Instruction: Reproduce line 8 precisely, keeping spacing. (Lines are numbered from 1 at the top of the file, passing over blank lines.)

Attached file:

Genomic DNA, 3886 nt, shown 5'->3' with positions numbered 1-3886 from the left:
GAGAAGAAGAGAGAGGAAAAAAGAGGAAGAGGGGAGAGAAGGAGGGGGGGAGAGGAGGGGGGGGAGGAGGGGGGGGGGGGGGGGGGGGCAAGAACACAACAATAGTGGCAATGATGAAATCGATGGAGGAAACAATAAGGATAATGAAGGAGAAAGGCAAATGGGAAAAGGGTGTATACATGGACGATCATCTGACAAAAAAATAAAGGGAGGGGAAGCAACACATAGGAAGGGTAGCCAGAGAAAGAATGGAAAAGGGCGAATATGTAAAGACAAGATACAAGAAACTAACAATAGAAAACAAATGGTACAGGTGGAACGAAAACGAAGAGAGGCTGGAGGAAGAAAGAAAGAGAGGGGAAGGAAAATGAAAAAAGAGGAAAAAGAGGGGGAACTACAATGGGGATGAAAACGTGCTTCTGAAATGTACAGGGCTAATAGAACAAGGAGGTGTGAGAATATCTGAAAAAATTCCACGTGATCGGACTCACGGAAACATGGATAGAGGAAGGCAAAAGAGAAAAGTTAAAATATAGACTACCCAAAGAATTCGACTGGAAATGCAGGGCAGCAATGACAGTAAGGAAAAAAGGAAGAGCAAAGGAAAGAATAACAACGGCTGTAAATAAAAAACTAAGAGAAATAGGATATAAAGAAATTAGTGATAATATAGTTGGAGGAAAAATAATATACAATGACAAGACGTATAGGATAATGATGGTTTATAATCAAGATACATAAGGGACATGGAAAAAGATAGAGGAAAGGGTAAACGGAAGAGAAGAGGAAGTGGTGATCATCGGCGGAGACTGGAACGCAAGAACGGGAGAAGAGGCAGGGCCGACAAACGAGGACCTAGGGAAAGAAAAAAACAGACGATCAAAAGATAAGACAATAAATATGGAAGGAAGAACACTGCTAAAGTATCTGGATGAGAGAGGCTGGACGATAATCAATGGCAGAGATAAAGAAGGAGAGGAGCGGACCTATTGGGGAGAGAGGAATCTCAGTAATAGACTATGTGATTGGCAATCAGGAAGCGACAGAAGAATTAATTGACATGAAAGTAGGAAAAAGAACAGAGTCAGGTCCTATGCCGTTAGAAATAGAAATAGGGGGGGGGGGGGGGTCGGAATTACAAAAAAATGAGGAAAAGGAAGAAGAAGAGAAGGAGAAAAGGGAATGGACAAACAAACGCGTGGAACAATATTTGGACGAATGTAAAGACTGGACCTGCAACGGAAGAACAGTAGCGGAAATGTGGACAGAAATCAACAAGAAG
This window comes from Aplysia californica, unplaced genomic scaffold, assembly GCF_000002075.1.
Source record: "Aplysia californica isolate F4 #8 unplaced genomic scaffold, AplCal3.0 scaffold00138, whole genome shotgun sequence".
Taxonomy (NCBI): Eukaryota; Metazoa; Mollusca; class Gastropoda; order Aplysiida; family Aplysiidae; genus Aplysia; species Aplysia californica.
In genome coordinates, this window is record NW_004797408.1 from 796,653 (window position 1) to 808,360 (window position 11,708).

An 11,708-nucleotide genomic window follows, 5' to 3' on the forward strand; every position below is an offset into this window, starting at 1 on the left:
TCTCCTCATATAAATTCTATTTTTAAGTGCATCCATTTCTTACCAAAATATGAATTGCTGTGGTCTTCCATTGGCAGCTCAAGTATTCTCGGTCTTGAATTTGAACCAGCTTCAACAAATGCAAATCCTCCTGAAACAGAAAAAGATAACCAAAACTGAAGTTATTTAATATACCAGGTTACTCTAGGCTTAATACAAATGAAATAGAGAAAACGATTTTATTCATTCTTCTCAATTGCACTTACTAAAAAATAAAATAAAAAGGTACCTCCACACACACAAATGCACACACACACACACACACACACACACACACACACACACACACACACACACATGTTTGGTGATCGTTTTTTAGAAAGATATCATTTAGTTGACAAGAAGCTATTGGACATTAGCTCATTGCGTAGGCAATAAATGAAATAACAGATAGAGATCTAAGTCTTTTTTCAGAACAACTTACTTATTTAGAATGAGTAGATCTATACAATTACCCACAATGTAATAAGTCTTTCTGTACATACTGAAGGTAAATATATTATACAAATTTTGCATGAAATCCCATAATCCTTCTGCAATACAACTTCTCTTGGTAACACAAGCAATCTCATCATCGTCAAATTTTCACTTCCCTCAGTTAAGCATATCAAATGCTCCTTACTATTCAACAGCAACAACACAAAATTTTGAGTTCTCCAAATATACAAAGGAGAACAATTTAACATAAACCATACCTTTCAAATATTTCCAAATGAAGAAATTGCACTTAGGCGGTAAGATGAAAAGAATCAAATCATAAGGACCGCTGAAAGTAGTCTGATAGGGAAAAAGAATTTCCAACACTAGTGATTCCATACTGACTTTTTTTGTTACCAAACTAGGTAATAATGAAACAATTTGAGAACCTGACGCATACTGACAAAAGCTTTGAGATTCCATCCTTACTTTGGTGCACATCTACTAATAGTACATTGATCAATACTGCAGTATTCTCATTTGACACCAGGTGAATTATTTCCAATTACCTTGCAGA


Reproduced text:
TCTCCTCATATAAATTCTATTTTTAAGTGCATCCATTTCTTACCAAAATATGAATTGCTGTGGTCTTCCATTGGCAGCTCAAGTATTCTCGGTCTTGAATTTGAACCAGCTTCAACAAATGCAAATCCTCCTGAAACAGAAAAAGATAACCAAAACTGAAGTTATTTAATATACCAGGTTACTCTAGGCTTAATACAAATGAAATAGAGAAAACGATTTTATTCATTCTTCTCAATTGCACTTACTAAAAAATAAAATAAAAAGGTACCTCCACACACACAAATGCACACACACACACACACACACACACACACACACACACACACACACACACACATGTTTGGTGATCGTTTTTTAGAAAGATATCATTTAGTTGACAAGAAGCTATTGGACATTAGCTCATTGCGTAGGCAATAAATGAAATAACAGATAGAGATCTAAGTCTTTTTTCAGAACAACTTACTTATTTAGAATGAGTAGATCTATACAATTACCCACAATGTAATAAGTCTTTCTGTACATACTGAAGGTAAATATATTATACAAATTTTGCATGAAATCCCATAATCCTTCTGCAATACAACTTCTCTTGGTAACACAAGCAATCTCATCATCGTCAAATTTTCACTTCCCTCAGTTAAGCATATCAAATGCTCCTTACTATTCAACAGCAACAACACAAAATTTTGAGTTCTCCAAATATACAAAGGAGAACAATTTAACATAAACCATACCTTTCAAATATTTCCAAATGAAGAAATTGCACTTAGGCGGTAAGATGAAAAGAATCAAATCATAAGGACCGCTGAAAGTAGTCTGATAGGGAAAAAGAATTTCCAACACTAGTGATTCCATACTGACTTTTTTTGTTACCAAACTAGGTAATAATGAAACAATTTGAGAACCTGACGCATACTGACAAAAGCTTTGAGATTCCATCCTTACTTTGGTGCACATCTACTAATAGTACATTGATCAATACTGCAGTATTCTCATTTGACACCAGGTGAATTATTTCCAATTACCTTGCAGA